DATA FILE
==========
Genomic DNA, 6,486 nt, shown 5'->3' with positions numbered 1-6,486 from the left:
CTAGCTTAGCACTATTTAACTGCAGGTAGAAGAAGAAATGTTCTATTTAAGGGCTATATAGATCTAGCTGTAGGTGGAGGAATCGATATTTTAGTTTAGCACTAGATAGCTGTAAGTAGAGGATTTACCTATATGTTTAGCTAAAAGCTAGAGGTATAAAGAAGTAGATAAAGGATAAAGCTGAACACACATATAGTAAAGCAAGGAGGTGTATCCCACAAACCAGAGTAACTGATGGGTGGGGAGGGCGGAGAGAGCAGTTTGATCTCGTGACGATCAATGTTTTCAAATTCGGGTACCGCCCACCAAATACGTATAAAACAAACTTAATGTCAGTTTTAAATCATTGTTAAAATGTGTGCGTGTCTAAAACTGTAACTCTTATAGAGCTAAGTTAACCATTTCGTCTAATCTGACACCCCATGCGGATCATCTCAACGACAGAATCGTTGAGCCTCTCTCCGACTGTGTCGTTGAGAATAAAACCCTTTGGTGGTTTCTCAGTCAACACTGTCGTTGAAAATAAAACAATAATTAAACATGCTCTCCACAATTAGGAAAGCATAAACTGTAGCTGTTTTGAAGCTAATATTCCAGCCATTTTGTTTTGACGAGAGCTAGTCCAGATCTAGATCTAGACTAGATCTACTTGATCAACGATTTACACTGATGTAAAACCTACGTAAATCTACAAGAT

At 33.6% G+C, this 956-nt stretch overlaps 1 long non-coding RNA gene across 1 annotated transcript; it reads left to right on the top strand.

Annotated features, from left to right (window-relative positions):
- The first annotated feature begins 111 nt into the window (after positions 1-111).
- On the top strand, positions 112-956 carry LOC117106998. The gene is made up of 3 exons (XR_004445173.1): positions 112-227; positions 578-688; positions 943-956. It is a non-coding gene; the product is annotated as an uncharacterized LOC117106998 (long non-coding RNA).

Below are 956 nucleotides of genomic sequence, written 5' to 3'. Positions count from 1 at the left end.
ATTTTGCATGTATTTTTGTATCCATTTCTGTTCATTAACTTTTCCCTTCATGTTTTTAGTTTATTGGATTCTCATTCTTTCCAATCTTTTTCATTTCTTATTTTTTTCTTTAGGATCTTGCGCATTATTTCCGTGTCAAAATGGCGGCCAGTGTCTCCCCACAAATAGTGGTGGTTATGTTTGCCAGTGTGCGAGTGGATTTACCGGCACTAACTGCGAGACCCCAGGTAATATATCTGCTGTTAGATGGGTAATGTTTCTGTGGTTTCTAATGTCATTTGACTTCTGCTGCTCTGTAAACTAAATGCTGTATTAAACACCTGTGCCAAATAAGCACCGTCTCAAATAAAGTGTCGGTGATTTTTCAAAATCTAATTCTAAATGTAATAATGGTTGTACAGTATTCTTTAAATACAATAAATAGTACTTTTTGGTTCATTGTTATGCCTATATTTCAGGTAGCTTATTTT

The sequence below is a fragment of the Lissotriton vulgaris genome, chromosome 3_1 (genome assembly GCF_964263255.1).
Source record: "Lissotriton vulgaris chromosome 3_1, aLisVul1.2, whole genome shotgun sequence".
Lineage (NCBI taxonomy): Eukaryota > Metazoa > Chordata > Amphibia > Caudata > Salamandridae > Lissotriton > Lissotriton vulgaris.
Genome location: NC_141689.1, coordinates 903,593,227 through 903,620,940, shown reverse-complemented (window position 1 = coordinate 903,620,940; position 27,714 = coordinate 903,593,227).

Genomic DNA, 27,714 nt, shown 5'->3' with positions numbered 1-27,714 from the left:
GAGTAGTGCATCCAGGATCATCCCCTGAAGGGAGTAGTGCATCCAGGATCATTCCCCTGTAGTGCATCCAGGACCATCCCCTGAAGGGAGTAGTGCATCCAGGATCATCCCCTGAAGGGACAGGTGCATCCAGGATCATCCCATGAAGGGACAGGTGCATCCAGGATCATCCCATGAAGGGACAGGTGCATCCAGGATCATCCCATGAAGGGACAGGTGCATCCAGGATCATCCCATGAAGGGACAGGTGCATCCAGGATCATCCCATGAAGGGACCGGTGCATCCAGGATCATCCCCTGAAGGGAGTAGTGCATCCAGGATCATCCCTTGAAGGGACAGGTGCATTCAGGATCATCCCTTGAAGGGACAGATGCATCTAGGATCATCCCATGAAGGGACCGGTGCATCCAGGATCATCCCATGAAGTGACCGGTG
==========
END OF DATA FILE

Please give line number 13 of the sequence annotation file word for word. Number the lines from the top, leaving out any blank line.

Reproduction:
Genomic DNA, 27,714 nt, shown 5'->3' with positions numbered 1-27,714 from the left: